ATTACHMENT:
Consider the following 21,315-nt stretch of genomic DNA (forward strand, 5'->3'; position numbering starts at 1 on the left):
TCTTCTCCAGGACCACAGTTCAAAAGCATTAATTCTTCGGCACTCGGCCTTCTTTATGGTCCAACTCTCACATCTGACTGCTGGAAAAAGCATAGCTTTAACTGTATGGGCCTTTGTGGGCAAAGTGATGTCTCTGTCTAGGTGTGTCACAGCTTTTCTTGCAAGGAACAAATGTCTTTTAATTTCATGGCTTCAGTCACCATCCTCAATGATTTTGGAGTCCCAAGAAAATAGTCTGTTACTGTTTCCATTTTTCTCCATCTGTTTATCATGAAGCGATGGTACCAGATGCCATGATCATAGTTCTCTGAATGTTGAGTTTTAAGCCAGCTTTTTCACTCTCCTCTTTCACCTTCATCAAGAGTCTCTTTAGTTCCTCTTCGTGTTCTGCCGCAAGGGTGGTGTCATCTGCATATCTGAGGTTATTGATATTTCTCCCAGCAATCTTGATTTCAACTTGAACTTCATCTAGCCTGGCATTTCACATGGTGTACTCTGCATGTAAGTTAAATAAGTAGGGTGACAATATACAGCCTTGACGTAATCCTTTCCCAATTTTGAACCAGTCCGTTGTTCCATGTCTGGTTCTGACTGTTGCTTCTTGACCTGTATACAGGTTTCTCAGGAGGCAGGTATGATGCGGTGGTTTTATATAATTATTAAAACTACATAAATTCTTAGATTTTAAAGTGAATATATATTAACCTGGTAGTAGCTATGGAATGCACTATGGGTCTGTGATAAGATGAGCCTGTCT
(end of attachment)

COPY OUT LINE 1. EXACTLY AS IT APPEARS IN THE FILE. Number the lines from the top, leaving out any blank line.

Consider the following 21,315-nt stretch of genomic DNA (forward strand, 5'->3'; position numbering starts at 1 on the left):